The Advocate’s Sam Karlin reports on the new Louisiana congressional maps that could result from the Supreme Court’s ruling.
Edwards will veto anti-LGBTQ+ bills
Gov. John Bel Edwards says he plans to veto a slew of anti-LGBTQ+ bills that passed the Legislature with broad majority support and have drawn (mostly negative) national attention. The bills include a measure that outlaws gender-affirming care for minors, and the discussion of gender identity and sexual orientation in schools, reflecting a national agenda pushed by conservatives. The Advocate’s very busy James Finn reports:
Addressing the bills, Edwards drew a parallel between people who opposed the Civil Rights Movement in the 1950s and people who are proposing the anti-LGBTQ+ measures today. “The judgement of history, I believe, will be very clear,” he said. “It will be as clear as the judgement of history has been on those who didn’t want civil rights in the ’50s, for example.”
While the Legislature could convene for a veto session to override the governor, the Louisiana Illuminator’s Piper Hutchinson reports there may be little appetite among lawmakers.
House Speaker Pro Tempore Rep. Tanner Magee, R-Houma, the second-highest ranking legislator in the House, thought a veto session is unlikely. “Members are exhausted from this session, and they want to be back in their districts for campaigning, and they know there is a new governor next year that is more likely to sign,” Magee said in a statement to the Illuminator.
Capturing methane is a win for Louisiana
Oil and gas companies in Louisiana wasted more than $82 million worth of gas in 2019 – enough to meet more than two-thirds of residential natural gas demand in the state for a year. The waste occurs when gas is either flared, vented or leaked from oil and gas infrastructure and translated into nearly $2.5 million in lost tax and royalty revenue. Louisiana leaders can look to other states to see that curbing methane waste from oil and gas operations is a fiscally responsible, common-sense plan everyone should agree on. Ned Randolph, policy advisor with the Louisiana Budget Project, and Autumn Hanna, vice president of Taxpayers for Common Sense, in a guest column for The Advocate, explain:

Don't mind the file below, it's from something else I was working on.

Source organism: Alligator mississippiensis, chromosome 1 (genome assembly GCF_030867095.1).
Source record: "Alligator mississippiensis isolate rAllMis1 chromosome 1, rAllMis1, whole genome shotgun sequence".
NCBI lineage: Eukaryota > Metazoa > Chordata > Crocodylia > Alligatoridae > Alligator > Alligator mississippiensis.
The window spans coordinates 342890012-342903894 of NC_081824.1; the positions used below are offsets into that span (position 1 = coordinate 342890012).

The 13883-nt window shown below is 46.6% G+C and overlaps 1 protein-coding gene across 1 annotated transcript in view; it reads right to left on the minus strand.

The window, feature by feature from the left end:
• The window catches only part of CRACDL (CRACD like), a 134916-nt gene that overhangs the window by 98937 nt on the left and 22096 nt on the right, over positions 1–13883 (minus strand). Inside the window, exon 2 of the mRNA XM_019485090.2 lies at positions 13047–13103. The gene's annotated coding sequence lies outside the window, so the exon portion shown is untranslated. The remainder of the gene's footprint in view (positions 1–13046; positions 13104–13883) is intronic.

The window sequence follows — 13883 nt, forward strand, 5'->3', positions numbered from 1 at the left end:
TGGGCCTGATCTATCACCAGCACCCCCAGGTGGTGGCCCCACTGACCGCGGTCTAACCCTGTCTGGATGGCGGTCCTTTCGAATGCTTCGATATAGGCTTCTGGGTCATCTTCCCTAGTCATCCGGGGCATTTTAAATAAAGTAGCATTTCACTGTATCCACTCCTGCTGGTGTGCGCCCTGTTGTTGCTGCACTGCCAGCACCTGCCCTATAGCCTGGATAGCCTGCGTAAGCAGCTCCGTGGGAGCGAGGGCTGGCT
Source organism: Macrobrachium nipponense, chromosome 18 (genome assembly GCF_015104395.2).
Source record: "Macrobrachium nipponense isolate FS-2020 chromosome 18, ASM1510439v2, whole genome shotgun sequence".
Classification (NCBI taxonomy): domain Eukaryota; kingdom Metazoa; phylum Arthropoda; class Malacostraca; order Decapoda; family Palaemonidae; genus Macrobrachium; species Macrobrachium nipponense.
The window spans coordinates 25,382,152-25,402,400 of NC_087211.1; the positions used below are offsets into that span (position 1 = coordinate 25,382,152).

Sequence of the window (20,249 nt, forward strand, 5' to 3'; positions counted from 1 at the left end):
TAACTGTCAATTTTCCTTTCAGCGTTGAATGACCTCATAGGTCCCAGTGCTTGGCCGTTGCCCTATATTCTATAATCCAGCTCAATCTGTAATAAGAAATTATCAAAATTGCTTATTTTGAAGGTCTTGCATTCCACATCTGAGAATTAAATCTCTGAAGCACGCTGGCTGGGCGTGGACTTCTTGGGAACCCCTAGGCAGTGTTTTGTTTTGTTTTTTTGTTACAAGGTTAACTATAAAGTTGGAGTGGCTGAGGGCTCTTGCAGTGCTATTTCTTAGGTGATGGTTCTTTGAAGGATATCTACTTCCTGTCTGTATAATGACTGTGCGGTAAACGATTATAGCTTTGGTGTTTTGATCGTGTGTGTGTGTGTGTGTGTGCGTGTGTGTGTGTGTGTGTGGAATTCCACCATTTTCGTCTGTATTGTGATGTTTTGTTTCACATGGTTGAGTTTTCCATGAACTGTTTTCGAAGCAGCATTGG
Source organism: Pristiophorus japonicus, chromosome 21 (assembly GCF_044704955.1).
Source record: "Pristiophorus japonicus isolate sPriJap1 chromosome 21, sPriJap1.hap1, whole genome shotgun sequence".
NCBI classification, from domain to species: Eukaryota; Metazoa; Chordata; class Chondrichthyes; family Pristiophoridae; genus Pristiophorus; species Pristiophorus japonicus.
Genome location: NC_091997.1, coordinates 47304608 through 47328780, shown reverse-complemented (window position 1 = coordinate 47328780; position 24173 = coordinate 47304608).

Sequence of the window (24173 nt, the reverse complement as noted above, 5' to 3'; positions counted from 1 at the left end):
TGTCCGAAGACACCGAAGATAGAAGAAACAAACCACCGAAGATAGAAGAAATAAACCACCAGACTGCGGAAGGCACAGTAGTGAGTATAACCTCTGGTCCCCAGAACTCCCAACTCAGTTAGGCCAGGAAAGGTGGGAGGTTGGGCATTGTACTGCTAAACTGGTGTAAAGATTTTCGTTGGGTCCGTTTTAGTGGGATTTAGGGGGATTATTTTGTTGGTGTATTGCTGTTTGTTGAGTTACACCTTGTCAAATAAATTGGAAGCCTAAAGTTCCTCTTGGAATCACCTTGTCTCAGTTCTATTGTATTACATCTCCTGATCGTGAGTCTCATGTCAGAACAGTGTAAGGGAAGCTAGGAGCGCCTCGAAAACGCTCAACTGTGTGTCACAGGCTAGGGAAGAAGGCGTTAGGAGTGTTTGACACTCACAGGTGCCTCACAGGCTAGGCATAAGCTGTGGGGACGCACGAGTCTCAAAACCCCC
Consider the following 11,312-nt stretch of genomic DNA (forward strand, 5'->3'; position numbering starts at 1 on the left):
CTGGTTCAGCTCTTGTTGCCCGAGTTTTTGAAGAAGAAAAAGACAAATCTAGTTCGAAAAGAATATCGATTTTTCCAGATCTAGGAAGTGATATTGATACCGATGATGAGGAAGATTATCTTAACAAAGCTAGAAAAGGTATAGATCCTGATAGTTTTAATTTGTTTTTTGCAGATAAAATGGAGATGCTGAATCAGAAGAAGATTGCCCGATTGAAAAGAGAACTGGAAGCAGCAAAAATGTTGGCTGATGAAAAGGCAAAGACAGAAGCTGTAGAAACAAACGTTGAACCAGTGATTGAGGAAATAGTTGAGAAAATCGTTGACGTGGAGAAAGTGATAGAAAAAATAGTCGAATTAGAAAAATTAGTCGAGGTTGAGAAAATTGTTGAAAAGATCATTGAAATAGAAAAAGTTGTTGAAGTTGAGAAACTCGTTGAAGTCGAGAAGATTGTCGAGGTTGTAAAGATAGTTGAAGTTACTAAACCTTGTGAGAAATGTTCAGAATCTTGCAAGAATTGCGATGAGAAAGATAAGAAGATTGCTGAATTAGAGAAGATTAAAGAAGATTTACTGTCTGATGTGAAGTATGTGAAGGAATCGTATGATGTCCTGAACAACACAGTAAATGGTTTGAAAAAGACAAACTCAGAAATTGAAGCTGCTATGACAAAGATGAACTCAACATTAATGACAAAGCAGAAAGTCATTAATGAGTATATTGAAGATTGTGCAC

Under Gov. John Bel Edwards, the Department of Natural Resources has embarked on proposed rulemaking to address wasteful routine venting and flaring. This proposal would generate more revenue for state programs while curtailing the release of a powerful greenhouse gas. Given that New Mexico is the second-largest oil producer in the country, we can be confident strong rules to cut waste will not negatively affect industry. What’s more, the methane mitigation industry is creating jobs.
Number of the Day
72.3% –Percentage of the Louisiana Department of Health’s proposed budget that is made up of federal funding – the vast majority of which comes in as a match for state Medicaid dollars. That means the true cost of the $100 million cut to LDH could multiply with the loss of federal funds. (Source: House Fiscal Division)